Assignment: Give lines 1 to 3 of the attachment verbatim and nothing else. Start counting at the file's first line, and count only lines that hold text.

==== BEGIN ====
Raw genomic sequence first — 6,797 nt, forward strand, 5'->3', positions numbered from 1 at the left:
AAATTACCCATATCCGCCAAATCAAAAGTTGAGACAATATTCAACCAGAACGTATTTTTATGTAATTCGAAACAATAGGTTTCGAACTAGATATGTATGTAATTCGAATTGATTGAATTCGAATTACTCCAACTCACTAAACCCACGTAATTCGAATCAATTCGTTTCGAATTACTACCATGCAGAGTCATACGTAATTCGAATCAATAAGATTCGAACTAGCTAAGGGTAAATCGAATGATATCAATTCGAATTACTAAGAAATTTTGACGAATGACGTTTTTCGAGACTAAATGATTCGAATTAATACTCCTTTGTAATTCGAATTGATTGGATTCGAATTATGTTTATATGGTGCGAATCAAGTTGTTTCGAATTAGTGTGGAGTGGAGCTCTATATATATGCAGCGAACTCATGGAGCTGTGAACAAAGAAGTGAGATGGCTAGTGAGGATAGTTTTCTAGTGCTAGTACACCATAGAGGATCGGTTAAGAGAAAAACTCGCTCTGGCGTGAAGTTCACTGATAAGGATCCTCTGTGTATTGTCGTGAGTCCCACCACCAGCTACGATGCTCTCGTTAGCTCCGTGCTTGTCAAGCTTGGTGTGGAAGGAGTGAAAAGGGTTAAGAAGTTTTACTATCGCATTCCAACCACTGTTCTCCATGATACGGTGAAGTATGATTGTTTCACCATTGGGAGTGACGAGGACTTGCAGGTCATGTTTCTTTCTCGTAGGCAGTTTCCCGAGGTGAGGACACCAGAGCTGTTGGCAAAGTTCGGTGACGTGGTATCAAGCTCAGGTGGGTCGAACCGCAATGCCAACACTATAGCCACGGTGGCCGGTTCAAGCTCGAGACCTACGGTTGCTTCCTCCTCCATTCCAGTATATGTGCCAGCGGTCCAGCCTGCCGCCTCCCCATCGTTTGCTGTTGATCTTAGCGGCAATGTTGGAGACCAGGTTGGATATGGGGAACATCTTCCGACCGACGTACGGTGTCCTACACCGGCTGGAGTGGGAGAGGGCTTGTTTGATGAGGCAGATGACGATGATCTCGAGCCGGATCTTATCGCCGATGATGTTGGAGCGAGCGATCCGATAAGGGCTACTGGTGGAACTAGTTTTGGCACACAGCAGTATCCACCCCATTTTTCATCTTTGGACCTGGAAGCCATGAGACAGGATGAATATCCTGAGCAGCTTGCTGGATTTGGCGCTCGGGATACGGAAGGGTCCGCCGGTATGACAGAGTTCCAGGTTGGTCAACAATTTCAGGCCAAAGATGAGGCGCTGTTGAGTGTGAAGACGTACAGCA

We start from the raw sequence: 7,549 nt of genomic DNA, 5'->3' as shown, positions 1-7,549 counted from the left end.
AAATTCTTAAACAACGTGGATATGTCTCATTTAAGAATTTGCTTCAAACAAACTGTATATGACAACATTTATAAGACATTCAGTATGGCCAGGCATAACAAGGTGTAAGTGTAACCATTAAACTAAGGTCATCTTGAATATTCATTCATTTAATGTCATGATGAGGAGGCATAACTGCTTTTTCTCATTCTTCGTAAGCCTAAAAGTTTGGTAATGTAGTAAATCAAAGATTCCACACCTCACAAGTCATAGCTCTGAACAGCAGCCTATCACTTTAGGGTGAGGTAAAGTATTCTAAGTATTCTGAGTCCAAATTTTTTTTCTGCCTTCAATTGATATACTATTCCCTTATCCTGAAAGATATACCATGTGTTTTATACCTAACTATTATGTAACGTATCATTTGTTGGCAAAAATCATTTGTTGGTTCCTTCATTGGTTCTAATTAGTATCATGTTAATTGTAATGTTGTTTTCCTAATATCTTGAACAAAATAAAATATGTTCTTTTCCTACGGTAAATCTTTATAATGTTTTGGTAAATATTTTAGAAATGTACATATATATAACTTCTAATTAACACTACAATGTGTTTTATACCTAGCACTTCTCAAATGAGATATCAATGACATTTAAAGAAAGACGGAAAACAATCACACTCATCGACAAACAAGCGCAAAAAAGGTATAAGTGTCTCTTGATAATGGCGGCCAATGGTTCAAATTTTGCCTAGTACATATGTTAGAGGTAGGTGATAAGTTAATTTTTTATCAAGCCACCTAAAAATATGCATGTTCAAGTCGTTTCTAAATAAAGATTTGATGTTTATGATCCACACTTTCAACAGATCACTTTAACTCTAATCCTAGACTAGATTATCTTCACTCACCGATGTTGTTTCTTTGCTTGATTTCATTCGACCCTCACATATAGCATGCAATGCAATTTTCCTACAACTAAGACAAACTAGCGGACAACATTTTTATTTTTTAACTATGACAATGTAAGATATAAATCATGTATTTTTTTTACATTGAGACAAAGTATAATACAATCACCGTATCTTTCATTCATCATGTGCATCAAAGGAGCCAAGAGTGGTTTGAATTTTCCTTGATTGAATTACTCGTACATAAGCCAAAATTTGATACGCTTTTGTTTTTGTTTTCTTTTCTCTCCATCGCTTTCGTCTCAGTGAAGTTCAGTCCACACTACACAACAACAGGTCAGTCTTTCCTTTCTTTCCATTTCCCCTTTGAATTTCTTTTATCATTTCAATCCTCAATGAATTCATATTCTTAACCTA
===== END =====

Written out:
Raw genomic sequence first — 6,797 nt, forward strand, 5'->3', positions numbered from 1 at the left:
AAATTACCCATATCCGCCAAATCAAAAGTTGAGACAATATTCAACCAGAACGTATTTTTATGTAATTCGAAACAATAGGTTTCGAACTAGATATGTATGTAATTCGAATTGATTGAATTCGAATTACTCCAACTCACTAAACCCACGTAATTCGAATCAATTCGTTTCGAATTACTACCATGCAGAGTCATACGTAATTCGAATCAATAAGATTCGAACTAGCTAAGGGTAAATCGAATGATATCAATTCGAATTACTAAGAAATTTTGACGAATGACGTTTTTCGAGACTAAATGATTCGAATTAATACTCCTTTGTAATTCGAATTGATTGGATTCGAATTATGTTTATATGGTGCGAATCAAGTTGTTTCGAATTAGTGTGGAGTGGAGCTCTATATATATGCAGCGAACTCATGGAGCTGTGAACAAAGAAGTGAGATGGCTAGTGAGGATAGTTTTCTAGTGCTAGTACACCATAGAGGATCGGTTAAGAGAAAAACTCGCTCTGGCGTGAAGTTCACTGATAAGGATCCTCTGTGTATTGTCGTGAGTCCCACCACCAGCTACGATGCTCTCGTTAGCTCCGTGCTTGTCAAGCTTGGTGTGGAAGGAGTGAAAAGGGTTAAGAAGTTTTACTATCGCATTCCAACCACTGTTCTCCATGATACGGTGAAGTATGATTGTTTCACCATTGGGAGTGACGAGGACTTGCAGGTCATGTTTCTTTCTCGTAGGCAGTTTCCCGAGGTGAGGACACCAGAGCTGTTGGCAAAGTTCGGTGACGTGGTATCAAGCTCAGGTGGGTCGAACCGCAATGCCAACACTATAGCCACGGTGGCCGGTTCAAGCTCGAGACCTACGGTTGCTTCCTCCTCCATTCCAGTATATGTGCCAGCGGTCCAGCCTGCCGCCTCCCCATCGTTTGCTGTTGATCTTAGCGGCAATGTTGGAGACCAGGTTGGATATGGGGAACATCTTCCGACCGACGTACGGTGTCCTACACCGGCTGGAGTGGGAGAGGGCTTGTTTGATGAGGCAGATGACGATGATCTCGAGCCGGATCTTATCGCCGATGATGTTGGAGCGAGCGATCCGATAAGGGCTACTGGTGGAACTAGTTTTGGCACACAGCAGTATCCACCCCATTTTTCATCTTTGGACCTGGAAGCCATGAGACAGGATGAATATCCTGAGCAGCTTGCTGGATTTGGCGCTCGGGATACGGAAGGGTCCGCCGGTATGACAGAGTTCCAGGTTGGTCAACAATTTCAGGCCAAAGATGAGGCGCTGTTGAGTGTGAAGACGTACAGCA

We start from the raw sequence: 7,549 nt of genomic DNA, 5'->3' as shown, positions 1-7,549 counted from the left end.